Senate Democrats Consider Using Reconciliation to Pass New COVID-19 Relief
Lawmakers have been negotiating on provisions of the most recent $1.9 trillion COVID-19 relief bill, which would be one of the largest spending bills ever passed by Congress, for several weeks. The spending plan currently includes $1,400 stimulus checks, boosted unemployment benefits, state and local aid, increased funds for the Paycheck Protection Program, hiking the minimum wage to $15 an hour over five years and more.
The current proposed COVID-19 rescue package also reportedly includes $25 billion for the restaurant industry, an industry that has arguably struggled more than any other during the pandemic. Restaurants could potentially receive up to $10 million in grants that they wouldn’t need to pay back unless they shut down after receiving the grant, providing a loan-forgiveness provision similar in scope to that of the Paycheck Protection Program. The provision, however, would not permit restaurants or chains with over 20 locations to apply. This is a response to the controversy that ensued after large restaurant chains like Shake Shack were able to apply for millions in PPP loans.
Biden previously said Democrats would pass $2,000 direct payments to individuals but this package only includes $1,400 direct payments –which, in addition to the $600 checks in December’s legislation, technically total $2,000. There has been discussion of decreasing eligibility for stimulus checks from $75,000 per individual and $150,000 per household to $50,000 per individual and $100,000 per household. This shift has been criticized by the progressives within the Democratic Party.
Democrats have the slimmest majority possible in the Senate with 51, as the chamber is split evenly between the parties with Democratic Vice President Kamala Harris acting as the tiebreaker. However, due to current Senate rules, most legislation actually requires 60 votes to pass, which means Democrats need the support of at least nine Republicans to pass their legislative priorities (assuming they have every Democrat on board). There are only two ways for Senate Democrats to get around this: End the filibuster that prompted this situation in the first place, which is unlikely to happen without support from moderate Democrats Joe Manchin and Krysten Sinema, or use the reconciliation process.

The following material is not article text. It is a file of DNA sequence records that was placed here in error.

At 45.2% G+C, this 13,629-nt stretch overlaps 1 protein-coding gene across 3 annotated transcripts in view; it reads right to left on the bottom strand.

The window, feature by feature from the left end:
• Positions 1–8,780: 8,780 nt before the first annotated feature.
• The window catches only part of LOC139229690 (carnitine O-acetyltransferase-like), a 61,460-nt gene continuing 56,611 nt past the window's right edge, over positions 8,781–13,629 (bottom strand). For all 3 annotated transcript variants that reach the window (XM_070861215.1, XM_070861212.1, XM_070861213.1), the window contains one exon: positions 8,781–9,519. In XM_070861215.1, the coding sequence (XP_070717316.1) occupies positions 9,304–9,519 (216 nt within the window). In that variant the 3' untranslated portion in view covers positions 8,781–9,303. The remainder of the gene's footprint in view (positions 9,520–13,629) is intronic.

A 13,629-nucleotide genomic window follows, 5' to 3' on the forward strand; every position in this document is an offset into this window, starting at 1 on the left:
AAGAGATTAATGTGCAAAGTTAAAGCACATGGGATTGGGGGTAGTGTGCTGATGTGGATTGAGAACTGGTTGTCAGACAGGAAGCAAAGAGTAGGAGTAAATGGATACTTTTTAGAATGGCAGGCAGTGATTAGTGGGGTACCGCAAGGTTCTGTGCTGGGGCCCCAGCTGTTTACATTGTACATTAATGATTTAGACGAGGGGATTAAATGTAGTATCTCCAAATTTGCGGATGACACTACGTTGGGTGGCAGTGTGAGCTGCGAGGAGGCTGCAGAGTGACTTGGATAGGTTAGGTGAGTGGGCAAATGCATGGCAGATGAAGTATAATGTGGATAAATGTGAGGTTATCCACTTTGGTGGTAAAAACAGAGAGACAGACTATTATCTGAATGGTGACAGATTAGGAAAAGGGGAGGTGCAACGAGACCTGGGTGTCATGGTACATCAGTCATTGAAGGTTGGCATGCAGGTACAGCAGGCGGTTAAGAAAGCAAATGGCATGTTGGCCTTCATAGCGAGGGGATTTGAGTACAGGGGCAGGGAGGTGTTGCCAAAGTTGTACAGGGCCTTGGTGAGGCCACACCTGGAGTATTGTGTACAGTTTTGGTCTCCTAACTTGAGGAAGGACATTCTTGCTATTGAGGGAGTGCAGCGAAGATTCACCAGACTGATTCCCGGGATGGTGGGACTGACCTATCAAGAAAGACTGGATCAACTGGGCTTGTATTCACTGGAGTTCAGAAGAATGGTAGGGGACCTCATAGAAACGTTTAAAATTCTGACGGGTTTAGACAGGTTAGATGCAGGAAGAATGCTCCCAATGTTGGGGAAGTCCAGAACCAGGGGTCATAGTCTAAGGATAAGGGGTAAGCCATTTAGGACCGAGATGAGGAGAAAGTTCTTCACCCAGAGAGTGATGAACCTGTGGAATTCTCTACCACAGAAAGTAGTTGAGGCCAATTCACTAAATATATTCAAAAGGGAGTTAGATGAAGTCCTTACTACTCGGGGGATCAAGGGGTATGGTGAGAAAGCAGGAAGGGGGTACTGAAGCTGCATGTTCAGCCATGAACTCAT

What is reconciliation? Reconciliation is a rule that was included when Congress rewrote budget rules in 1974. The goal of the rule was to allow Congress to pass a new budget resolution with new spending priorities and quickly pass the legislation to reflect the needs of the moment. The nonpartisan Congressional Research Service reports reconciliation was first used in 1980 and has since been used to pass 25 bills. That process allows the party in control of Congress to pass large spending bills with a simple 51-vote majority without having to worry about a filibuster. A recent example of reconciliation was in 2017 when the GOP used the rule to pass the Tax Cuts and Jobs Act.
President Biden initially emphasized his desire for bipartisan support and claimed to want to pass the new stimulus package with Republican support. The Senate spent Thursday night and early Friday morning passing and defeating various amendments to the legislation, one of which permits Democrats to move forward with reconciliation if they so choose. Amid the bipartisan consensus on several amendments, however, Republican Sen. Rob Portman of Ohio said he is “hopeful that the Administration and Democrats up here on the Hill will realize we need to sit down and work something out that’s bipartisan.”
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